Japan's Kaneka Corporation has succeeded in developing a graphite sheet based on the high-temperature sintering technology and polymer design technology using polyimides as raw materials that have the highest thermal conductivity in the world. With the growing trend of infusing more functionality into smaller sizes, the company will actively develop this as a thermal diffusion material for mobile devices, focusing on cellular phones and will sell it in the form of a product that is a composite of adhesive materials and insulation film on the graphite sheet. The company is targeting for sales of 10 bln Yen in five years and expects that through preventing irregularity of temperature in camera modules and liquid crystal displays, it will be developed to meet needs for a variety of small consumer devices and precision devices such as digital cameras and video cameras besides cellular phones.
As per the company, graphite sheet developed is composed entirely of carbon atoms and has a high level of crystallization having a thermal conductivity* about three times that of copper and about five times that of aluminium. The company claims that the graphite sheet that we have developed has the following characteristics: -
--Thinness of less than 50?m, and the relative weight of about 2g/cm3 is less than a quarter that of copper, so it is able to provide a high level of thermal diffusion effectiveness even in small spaces such as inside cellular phones or precision devices.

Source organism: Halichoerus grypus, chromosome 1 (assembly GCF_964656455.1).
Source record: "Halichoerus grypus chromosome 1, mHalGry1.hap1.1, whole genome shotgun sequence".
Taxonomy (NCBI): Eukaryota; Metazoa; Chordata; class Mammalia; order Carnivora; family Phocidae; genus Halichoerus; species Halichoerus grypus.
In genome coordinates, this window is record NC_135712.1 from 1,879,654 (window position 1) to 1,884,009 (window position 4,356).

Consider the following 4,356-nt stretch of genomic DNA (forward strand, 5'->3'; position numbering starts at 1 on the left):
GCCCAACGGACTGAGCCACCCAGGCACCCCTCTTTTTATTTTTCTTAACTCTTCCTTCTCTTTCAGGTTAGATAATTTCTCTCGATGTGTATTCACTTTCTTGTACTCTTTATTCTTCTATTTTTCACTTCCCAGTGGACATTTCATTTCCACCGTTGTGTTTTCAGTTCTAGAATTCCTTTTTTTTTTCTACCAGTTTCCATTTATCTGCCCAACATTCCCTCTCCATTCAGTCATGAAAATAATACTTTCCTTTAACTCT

--Great deal of flexibility, and is superior in its punching-out ability and bendability.
--Displays stable function at temperatures even above 400°C, and its moisture absorption ratio, which is often an issue in electronic devices, is almost 0%.
--Does not contain any impurities such as degassing compounds and thus, is different from other graphite sheets.
--Displays a greater than 50dB reflectivity effect in the 1GHz or greater waveband that is important for cellular phones and other devices, and has a high level of electromagnetic shielding that shuts out electromagnetic waves over a range of wavelengths.